I recently heard from a longtime colleague in the world of open source software. She is heading up an open standards initiative at IEEE, the international standards body for engineering, computing, and technology information. She invited me to lead a “data governance” project. In our conversation (after I said “of course”) we talked a bit more about the meaning of the term. It got interesting very quickly.
Here is the thing. The term continues to be used in diverse, potentially conflicting ways. It is only getting more challenging for anyone to know what you mean, what I mean, when saying data governance.
For the CIO, it is an umbrella term for functions that have largely been considered at the back-end, at or close to data stores. Privacy professionals use data governance to describe compliance-oriented factors such as fairness and transparency, purpose limitation and storage minimization. EU-based organizations face added opportunity and potential confusion as the Data Governance Act, related to data sharing, goes into effect during the summer of 2023.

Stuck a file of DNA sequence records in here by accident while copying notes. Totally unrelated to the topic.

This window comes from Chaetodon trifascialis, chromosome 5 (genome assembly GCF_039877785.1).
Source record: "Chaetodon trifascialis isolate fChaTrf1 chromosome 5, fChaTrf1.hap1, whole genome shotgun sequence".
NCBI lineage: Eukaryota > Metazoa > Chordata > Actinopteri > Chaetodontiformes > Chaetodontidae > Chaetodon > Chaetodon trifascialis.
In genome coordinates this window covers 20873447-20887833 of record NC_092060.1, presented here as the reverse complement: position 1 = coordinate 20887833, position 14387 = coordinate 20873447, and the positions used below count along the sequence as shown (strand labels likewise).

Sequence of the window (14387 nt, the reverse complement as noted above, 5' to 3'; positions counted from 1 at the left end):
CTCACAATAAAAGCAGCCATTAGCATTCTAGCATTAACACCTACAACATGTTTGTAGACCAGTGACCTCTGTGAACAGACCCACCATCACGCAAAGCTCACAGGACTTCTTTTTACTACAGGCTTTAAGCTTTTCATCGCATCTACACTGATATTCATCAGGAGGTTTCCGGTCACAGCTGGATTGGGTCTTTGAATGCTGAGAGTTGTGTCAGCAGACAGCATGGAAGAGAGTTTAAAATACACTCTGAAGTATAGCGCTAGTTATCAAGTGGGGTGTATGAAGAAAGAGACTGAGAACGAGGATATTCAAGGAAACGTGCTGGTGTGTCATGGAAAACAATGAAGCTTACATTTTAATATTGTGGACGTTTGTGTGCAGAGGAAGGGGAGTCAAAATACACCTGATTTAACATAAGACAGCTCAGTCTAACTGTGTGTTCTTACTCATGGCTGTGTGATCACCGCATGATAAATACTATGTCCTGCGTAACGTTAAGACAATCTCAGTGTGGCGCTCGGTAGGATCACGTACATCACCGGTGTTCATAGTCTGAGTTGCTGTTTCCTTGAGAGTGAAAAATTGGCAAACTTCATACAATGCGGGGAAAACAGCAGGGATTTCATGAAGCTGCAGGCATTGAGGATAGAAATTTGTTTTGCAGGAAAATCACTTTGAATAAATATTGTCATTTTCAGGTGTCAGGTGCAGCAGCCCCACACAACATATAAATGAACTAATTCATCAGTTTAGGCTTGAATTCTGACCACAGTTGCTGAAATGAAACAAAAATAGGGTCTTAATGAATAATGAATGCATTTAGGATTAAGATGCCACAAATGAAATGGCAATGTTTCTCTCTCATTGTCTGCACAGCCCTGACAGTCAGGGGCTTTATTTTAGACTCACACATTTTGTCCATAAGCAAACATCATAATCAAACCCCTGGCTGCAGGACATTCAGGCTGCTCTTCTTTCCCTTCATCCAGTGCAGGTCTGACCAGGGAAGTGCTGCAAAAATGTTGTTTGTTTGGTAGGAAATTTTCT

I already have a sense of where I need to go with this project but will seek outside perspectives along the way. In a nutshell, global organizations, especially those with operations in the EU, increasingly require a seamless approach to managing sensitive data about individuals. We get there by describing the container as a framework. The Data Governance Framework. I will write more on the subject in the coming months but it seems to me there is a harmonizing principle — earning the trust and confidence of all stakeholders in the offering, especially individuals who are subjects of the data.